We live in a world of paradoxes.
As in Charles Dickens’ A Tale of Two Cities, it is the best of times and somehow also the worst of times. It appears to be the age of information and knowledge, yet proves to be an age of foolishness. It is an era of belief and a time of faithlessness, a season of light in a world of complete darkness, a spring of hope amidst the winter of despair. This seems to be the narrative of many churches in America, but especially in rural America.
The story of rural America is one of grit, resourcefulness, independence, craftsmanship, and sheer determination. It is the story of community, lifelong relationships and family bonds. This image holds a nostalgic place in many hearts.
Those who live in, or have spent significant time in, rural areas may have witnessed its endurance — the warm-heartedness of neighbors, the firmness of family values, the closeness of relationships and community. There are still examples of this today throughout rural America. It is a wonderful narrative to embrace and catalyze in ministry and mission, an ideal worthy of aspiration.
But it is not the full picture.
There is another story of rural America, and it is much more troubling.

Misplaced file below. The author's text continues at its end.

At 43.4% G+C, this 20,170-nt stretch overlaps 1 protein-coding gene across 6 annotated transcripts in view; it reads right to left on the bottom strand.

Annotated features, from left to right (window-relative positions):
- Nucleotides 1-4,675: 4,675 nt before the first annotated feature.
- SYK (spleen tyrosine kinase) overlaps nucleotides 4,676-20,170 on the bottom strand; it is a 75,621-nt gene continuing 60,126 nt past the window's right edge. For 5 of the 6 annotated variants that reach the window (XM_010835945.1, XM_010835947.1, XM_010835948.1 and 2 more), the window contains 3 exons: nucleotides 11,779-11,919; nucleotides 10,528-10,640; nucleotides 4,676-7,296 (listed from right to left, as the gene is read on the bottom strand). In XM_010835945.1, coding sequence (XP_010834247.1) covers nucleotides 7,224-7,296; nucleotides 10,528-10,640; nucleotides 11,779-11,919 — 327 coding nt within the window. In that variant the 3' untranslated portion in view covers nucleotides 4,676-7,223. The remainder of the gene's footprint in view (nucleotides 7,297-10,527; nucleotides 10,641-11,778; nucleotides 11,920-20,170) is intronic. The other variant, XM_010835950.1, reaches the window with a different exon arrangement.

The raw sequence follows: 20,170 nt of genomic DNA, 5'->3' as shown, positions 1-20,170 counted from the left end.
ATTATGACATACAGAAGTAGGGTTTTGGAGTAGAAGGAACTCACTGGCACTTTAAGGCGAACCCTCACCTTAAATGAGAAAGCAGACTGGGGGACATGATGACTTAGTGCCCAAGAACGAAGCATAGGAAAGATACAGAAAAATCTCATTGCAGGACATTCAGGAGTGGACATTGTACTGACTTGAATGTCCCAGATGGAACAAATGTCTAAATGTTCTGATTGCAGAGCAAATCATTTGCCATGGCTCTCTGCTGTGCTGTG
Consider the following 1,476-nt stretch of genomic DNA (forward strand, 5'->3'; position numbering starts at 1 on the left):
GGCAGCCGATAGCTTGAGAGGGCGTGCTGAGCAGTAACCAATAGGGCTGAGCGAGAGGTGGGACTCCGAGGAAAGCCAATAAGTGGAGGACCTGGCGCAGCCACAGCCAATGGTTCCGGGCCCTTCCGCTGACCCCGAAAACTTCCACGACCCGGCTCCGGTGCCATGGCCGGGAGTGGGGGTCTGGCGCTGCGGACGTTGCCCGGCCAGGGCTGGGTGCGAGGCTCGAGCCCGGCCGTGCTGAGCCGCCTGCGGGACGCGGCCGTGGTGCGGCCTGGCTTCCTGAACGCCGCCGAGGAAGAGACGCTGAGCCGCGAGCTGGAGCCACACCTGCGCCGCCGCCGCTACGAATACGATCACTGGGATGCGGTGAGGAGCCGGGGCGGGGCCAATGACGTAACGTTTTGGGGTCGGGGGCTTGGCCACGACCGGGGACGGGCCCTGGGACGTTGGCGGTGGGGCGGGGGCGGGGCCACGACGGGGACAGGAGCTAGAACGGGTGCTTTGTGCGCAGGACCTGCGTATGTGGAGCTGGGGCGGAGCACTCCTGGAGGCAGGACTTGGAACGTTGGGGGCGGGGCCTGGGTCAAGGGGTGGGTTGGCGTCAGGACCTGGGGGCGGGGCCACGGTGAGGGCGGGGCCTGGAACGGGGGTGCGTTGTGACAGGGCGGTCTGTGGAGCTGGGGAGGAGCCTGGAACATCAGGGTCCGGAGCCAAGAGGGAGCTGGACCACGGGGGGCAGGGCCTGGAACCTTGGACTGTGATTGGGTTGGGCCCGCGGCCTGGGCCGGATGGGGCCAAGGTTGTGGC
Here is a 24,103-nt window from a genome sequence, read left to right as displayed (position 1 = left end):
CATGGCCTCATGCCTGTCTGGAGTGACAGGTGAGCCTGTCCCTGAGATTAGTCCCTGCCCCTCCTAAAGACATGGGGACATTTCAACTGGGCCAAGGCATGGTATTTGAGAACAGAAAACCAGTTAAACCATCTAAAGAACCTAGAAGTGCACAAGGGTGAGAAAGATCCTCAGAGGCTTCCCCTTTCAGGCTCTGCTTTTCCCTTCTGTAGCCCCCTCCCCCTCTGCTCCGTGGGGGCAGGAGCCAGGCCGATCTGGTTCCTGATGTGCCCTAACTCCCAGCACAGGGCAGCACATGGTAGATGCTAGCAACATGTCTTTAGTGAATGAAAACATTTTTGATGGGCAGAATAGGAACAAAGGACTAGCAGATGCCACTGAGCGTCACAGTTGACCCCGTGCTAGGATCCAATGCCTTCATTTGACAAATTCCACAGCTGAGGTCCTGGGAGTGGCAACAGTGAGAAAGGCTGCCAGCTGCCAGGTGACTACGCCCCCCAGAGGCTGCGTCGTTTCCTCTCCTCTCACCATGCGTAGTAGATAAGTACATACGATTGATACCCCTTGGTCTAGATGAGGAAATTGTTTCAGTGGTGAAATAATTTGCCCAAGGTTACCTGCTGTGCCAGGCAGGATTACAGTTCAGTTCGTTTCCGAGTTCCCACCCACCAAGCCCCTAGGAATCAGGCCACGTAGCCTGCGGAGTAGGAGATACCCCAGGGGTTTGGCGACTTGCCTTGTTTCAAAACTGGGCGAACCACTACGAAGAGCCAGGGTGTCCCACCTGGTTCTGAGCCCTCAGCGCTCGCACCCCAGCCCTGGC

J.D. Vance called our attention to this two years ago in Hillbilly Elegy. It is a story of a struggling, aging, diminishing, and sometimes decaying culture. It is a story of limited resources in communities abandoned by a population that has clambered to its cities. It is a story of losses in industry, government, philanthropy and even the church. It is a story of growing poverty and challenges with healthcare and addiction. It is a story of dramatically disintegrating family structures. This story is also part of the picture.
Facts are our friends. And sometimes facts are hard to hear.
Statistics validate the more negative perspective, even more so in recent years. Rural churches are at a crossroads. They are facing paradigmatic shifts, which, without the Spirit’s guidance, will lead to the dying of many more churches.
After decades of near invisibility in the shadow of the urban mission enterprise, the term “rural” is rising again into the public consciousness. This was especially apparent in the last Presidential election, which seemingly gave voice to many who were largely absent from the public discourse in the media.
Generalizations and caricatures must give way to true understanding. We must see the myriad people in rural America as more than just a distant demographic. They are individuals and communities with real opportunities and challenges.
Particularly as the Church, we must look with clear eyes and with the mind of Christ. When we hear the term “rural,” we should think of a unique group of diverse individuals made in God’s image, broken as we all are by the Fall, and in need of the redemption that only Jesus offers.
It’s easy to look where we don’t live and make assumptions that are both inaccurate and dehumanizing. It’s worse when assumptions become judgments. And it’s most concerning when we develop our mission from them. Here is the first of three problematic misconceptions:
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Source: Christianity Today